On Thursday, the Senate Committee on Education and Health killed an attempt to deregulate abortion centers in the state. The bill would have nullified the hard-fought for health and safety standards initiated by a 2011 law this bill sought to undo. Thankfully, the committee voted it down 8-7, on a party-line vote.
The patron of the bill and those who spoke in favor primarily pointed to last summer’s U.S. Supreme Court case Whole Woman’s Health v. Hellerstedt to essentially claim that holding abortion centers to high standards of health and safety is “unconstitutional.”
Senator Bill Carrico (R-40, Galax) asked the patron why the Senate should take any action when the watered-down health and safety regulations passed last October by the state Board of Health have been sitting on the Governor’s desk for 41 days with no action (i.e. his signature). In other words, if watering down the health and safety regulations on abortion centers is apparently not a priority even for this Governor, what does that say about the urgency (or the constitutionality) of eliminating the regulations?
For that matter, what was the urgency for the Board of Health to spend thousands of dollars to schedule a “special meeting” just to ram through those amendments? Now 87 days later, we are all still waiting. No one could provide an answer.
The Family Foundation spoke to the Committee to address the constitutional question, pointing to Attorney General Mark Herring’s own guidance letter which stated that is was merely “possible” that the regulations could be “subject to a constitutional challenge” and that the Board of Health has “discretion” to determine whether they think something is unconstitutional or not.
Also on Thursaday, a House General Laws subcommittee passed The Family Foundation’s top religious liberty priority, a bill that would protect religious charities and schools from being discriminated against by state government because of their beliefs, speech and actions regarding marriage. This proposal, which passed last year but was vetoed by the Governor, would be a roadblock to his recent anti-faith, anti-freedom Executive Order 61 that allows the state to punish those who differ with his personal views on marriage by denying those entities contracts. The proposal, patroned by Delegate Nick Freitas (R-30, Culpeper) should be heard by the full committee early next week.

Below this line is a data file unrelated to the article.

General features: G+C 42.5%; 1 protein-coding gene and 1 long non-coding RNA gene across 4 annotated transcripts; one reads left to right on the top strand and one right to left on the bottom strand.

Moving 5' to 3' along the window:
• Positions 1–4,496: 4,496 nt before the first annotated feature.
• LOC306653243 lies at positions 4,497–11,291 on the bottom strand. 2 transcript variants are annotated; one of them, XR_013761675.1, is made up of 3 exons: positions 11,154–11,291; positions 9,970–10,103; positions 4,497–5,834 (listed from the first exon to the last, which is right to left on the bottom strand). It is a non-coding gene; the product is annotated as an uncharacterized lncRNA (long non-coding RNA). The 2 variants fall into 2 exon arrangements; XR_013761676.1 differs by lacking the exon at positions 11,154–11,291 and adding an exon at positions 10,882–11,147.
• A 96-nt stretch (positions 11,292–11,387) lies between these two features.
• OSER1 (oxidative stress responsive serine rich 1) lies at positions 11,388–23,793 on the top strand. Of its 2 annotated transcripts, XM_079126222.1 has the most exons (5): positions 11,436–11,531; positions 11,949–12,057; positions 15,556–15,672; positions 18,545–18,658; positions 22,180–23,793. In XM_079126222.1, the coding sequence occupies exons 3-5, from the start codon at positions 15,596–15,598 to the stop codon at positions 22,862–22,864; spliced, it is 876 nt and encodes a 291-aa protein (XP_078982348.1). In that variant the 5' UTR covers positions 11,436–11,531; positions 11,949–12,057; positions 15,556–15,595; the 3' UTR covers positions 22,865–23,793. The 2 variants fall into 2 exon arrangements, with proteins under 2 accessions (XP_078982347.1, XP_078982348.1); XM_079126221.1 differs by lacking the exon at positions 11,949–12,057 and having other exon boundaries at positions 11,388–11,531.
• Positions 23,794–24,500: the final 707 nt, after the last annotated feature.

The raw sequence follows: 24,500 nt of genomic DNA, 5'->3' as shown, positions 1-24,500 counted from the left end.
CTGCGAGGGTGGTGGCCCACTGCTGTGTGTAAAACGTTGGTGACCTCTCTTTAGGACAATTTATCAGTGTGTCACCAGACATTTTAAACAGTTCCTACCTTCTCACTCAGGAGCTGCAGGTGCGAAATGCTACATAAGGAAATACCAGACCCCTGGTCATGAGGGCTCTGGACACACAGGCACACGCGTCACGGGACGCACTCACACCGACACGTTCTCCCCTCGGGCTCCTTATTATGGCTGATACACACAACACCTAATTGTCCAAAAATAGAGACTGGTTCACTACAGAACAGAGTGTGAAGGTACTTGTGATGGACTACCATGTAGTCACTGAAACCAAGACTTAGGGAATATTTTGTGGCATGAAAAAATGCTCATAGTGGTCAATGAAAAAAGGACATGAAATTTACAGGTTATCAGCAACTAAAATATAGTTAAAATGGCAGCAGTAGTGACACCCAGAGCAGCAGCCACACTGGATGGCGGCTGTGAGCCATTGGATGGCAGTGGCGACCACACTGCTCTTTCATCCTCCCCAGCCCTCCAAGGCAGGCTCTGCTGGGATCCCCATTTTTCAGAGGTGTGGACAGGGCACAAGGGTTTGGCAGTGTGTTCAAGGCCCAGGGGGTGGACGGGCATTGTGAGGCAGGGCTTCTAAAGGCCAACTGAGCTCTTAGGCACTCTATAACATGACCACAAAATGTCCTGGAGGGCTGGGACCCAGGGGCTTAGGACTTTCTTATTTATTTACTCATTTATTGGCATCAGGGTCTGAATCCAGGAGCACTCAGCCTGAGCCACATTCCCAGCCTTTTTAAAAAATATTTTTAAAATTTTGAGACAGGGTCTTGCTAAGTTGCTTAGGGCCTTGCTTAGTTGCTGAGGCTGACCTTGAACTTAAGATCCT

The subcommittee also defeated legislation that would have elevated sexual orientation/gender identity (SOGI) to a protected class. This proposal has been used to weaponize government against businesses that choose to not participate in same-sex weddings, such as bakers and photographers.
Unfortunately, the same subcommittee defeated legislation that would have protected the privacy, safety and dignity of our school children in public school locker rooms, showers and restrooms. Subcommittee members said they wanted to defer action until the U.S. Supreme Court makes a decision in the case out of Gloucester county later this Spring. Of course, because the narrative that such legislation is “bad for business” and “unwelcoming” has been set by the same media people claim to not believe the bill’s fate was sealed long before today. Too few are willing to stand up to the narrative with the truth.
Quite frankly, if the legislature had passed similar legislation last year before the controversy in North Carolina erupted, providing a convenient narrative to kill this year’s bill, lawmakers might have avoided some of the hyper-hysteria the media and progressive left generated on this year’s bill. But this fight is far from over, as the dignity and safety of our children can’t be sacrificed on the altar of political expediency.